Insights into the role of redox active compounds AsA and GSH, proteinaceous thiol members such as thioredoxins, peroxiredoxins, and glutaredoxins, electron carriers and energy metabolism mediators phosphorylated (NADP) and non-phosphorylated (NAD+) coenzyme in the ROS-metabolism and the maintenance of redox homeostasis in abiotic stressed-plants were also critically discussed (Kapoor et al.). Notably, the enzymes of the AsA-GSH pathway, a key part of the network of reactions involving enzymes and metabolites with redox properties can have various subcellular isoforms, differ from each other (with respect to their spatial and temporal expression), and can also be differentially regulated by stress types (Anjum et al., 2010, 2012a,b; Gill and Tuteja, 2010). The knowledge gap available on the major mechanisms underlying the regulation of major isoforms of the AsA-GSH pathway enzymes was provided by Pandey et al. These authors provided major insights into the gene families of the AsA-GSH pathway, and also described their roles in the management of cellular redox homeostasis in plants exposed to abiotic and biotic stress conditions. Carvalho et al. elaborated the information available on the main mechanisms underlying plant tolerance to stresses (abiotic and biotic) via phenolic compounds (such as simple flavonoids like anthocyanins). Furthermore, it has recently been demonstrated that condensed proanthocyanidins (tannins) are solubilized into the vacuole or linked to cell wall polysaccharides and largely control the nutraceutical properties of the grape berry and its derivatives such as wine (Tenore et al., 2011; De Nisco et al., 2013).

An improved cellular redox homeostasis and plant-tolerance to environmental challenges are also achieved by employing several seed/plant-priming strategies (Tanou et al.; Bhanuprakash and Yogeesha, 2016). Notably, extreme abiotic and biotic stresses can severely impact or kill the organisms; whereas, low stress levels can exhibit priming effects and benefit stressed-plants (Hadacek and Bachmann). In an attempt to understand this idiosyncratic phenomenon, Hadacek and Bachmann explored the phenomenon of life from a more chemical perspective, elaborated insights into chemical structure diversity and recapitulated the basic reaction chemistry of low-molecular-weight metabolites (LMWMs). Additionally, contributions of LMWMs to a homeodynamic systems chemistry of living organisms were also dissected. Non-metabolized and/or elevated levels of ROS (and its reaction products) are the major violators of cellular redox homeostasis in stressed plants. However, the science of cellular redox homeostasis is lagging behind due to a major problem related with the quantification ROS and also with the identification of their short lifetime. Thus, the technique of electron paramagnetic resonance (EPR) spectroscopy could be a panacea to the said issue and can allow disentangling the origin of specific ROS and transient alterations in their cellular levels (Steffen-Heins and Steffens).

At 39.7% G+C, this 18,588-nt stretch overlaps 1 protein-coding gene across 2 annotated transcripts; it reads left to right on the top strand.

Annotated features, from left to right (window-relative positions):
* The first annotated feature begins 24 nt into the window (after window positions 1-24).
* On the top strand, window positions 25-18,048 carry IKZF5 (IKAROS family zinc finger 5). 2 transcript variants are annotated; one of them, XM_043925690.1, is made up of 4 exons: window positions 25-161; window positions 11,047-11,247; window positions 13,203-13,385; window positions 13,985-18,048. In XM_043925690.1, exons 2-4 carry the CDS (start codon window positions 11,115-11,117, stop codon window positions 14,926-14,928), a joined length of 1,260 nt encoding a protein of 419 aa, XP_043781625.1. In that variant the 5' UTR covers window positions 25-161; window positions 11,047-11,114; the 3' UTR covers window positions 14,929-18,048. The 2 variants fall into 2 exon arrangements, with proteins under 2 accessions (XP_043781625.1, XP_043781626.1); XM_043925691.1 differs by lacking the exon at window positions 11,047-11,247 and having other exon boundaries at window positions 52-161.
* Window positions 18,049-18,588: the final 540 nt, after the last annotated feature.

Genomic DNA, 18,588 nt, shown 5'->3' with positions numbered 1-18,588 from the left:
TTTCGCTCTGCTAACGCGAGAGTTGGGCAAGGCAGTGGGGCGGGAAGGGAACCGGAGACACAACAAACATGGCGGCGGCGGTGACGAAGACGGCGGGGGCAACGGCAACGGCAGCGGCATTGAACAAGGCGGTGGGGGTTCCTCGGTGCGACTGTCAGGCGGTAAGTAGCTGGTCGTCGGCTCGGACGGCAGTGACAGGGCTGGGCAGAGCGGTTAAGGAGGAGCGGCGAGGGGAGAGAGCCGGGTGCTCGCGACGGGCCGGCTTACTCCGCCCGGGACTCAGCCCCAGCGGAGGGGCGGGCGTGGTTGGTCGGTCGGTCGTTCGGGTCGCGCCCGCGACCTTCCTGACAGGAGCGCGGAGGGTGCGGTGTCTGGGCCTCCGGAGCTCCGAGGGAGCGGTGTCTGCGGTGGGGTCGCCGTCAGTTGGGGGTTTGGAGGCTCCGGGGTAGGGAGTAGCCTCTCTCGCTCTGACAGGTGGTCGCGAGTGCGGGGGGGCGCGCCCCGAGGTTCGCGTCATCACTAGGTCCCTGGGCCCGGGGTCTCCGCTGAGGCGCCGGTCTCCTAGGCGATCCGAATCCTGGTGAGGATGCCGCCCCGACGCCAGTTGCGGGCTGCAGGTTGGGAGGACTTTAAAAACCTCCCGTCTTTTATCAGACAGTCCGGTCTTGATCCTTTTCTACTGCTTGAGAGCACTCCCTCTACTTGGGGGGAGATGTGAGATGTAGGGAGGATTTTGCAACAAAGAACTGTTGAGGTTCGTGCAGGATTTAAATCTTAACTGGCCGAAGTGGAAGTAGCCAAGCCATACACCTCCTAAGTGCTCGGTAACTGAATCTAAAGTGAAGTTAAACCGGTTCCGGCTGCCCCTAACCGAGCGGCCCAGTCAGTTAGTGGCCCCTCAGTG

Herein, research reports discussing “cellular redox homeostasis in plants” in context with stresses caused by climatic changes (such as drought and salinity) and toxic chemicals (such as Hg) were least explored. Also, report is scanty on the “cellular redox homeostasis in plants” vs. biotic factors. However, contributions gathered herein concluded that the “cellular redox homeostasis in plants” is central to the plant stress defense, and the future investigations in this area can help in dissecting more insights into plant responses to environmental stresses. Recent advances in the subject were nicely presented and elaborated, and also identified and listed important open questions and challenges in the article types. Further, this research topic advocates to intensify and integrate biochemical, physiological and molecular-genetic studies on various aspects of the “cellular redox homeostasis in plants.” Contributions included in this e-book can be useful for budding scientists working on the subject, and can also encourage further dialog, research and development on the “cellular redox homeostasis in plants.”

Author Contributions

NAA prepared the first draft of this “Editorial.” All authors listed, have made substantial, direct and intellectual contribution to the work, and approved it for publication.

Funding

NAA gratefully acknowledges the partial financial supports received from FCT (Government of Portugal) through contracts (SFRH/BPD/64690/2009 and SFRH/BPD/84671/2012), the Aveiro University Research Institute/CESAM (UID/AMB/50017/2013), and “COMPETE” through Project n.° FCOMP-01-0124-FEDER-02800 (FCT PTDC/AGR-PRO/4091/2012).

Conflict of Interest Statement

The authors declare that the research was conducted in the absence of any commercial or financial relationships that could be construed as a potential conflict of interest.

Acknowledgments

We are thankful to contributors for their significant contributions, and also to the reviewers who provided their timely evaluation of the manuscripts. We are also grateful to Prof. Donat Häder for providing us an opportunity to work on this exciting research topic. Timely help rendered by the Front. Environ. Sci. editorial office team is also appreciable that made our efforts successful in bringing out the present treatise on “Redox Homeostasis Managers in Plants under Environmental Stresses.”

References

Adem, G. D., Roy, S. J., Zhou, M., Bowman, J. P., and Shabala, S. (2014). Evaluating contribution of ionic, osmotic and oxidative stress components towards salinity tolerance in barley. BMC Plant Biol. 14:113. doi: 10.1186/1471-2229-14-113

PubMed Abstract | CrossRef Full Text | Google Scholar

Anjum, N. A., Ahmad, I., Mohmood, I., Pacheco, M., Duarte, A. C., et al. (2012a). Modulation of glutathione and its related enzymes in plants' responses to toxic metals and metalloids - a review. Environ. Exp. Bot. 75, 307–324. doi: 10.1016/j.envexpbot.2011.07.002

CrossRef Full Text | Google Scholar

Anjum, N. A., Umar, S., and Ahmad, A. (2012b). Oxidative Stress in Plants: Causes, Consequences and Tolerance. New Delhi: IK International Publishing House.

Anjum, N. A., Umar, S., and Chan, M. T. (2010). Ascorbate-Glutathione Pathway and Stress Tolerance in Plants. Dordrecht: Springer.

Google Scholar